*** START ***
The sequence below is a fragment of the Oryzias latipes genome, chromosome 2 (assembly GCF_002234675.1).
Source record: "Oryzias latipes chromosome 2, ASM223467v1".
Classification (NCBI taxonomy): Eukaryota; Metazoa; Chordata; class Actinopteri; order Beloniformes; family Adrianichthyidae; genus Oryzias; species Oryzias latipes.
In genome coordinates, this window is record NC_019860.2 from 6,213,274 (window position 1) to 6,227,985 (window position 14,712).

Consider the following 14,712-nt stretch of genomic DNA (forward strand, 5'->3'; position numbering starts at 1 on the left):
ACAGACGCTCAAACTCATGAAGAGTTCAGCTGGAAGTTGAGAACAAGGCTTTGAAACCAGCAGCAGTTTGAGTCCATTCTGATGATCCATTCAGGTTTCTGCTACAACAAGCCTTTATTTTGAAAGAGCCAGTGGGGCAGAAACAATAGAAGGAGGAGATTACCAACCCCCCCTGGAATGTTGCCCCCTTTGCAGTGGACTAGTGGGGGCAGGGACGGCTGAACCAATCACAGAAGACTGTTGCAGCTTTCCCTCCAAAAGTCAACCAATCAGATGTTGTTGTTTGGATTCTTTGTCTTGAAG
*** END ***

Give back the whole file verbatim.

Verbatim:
The sequence below is a fragment of the Oryzias latipes genome, chromosome 2 (assembly GCF_002234675.1).
Source record: "Oryzias latipes chromosome 2, ASM223467v1".
Classification (NCBI taxonomy): Eukaryota; Metazoa; Chordata; class Actinopteri; order Beloniformes; family Adrianichthyidae; genus Oryzias; species Oryzias latipes.
In genome coordinates, this window is record NC_019860.2 from 6,213,274 (window position 1) to 6,227,985 (window position 14,712).

Consider the following 14,712-nt stretch of genomic DNA (forward strand, 5'->3'; position numbering starts at 1 on the left):
ACAGACGCTCAAACTCATGAAGAGTTCAGCTGGAAGTTGAGAACAAGGCTTTGAAACCAGCAGCAGTTTGAGTCCATTCTGATGATCCATTCAGGTTTCTGCTACAACAAGCCTTTATTTTGAAAGAGCCAGTGGGGCAGAAACAATAGAAGGAGGAGATTACCAACCCCCCCTGGAATGTTGCCCCCTTTGCAGTGGACTAGTGGGGGCAGGGACGGCTGAACCAATCACAGAAGACTGTTGCAGCTTTCCCTCCAAAAGTCAACCAATCAGATGTTGTTGTTTGGATTCTTTGTCTTGAAG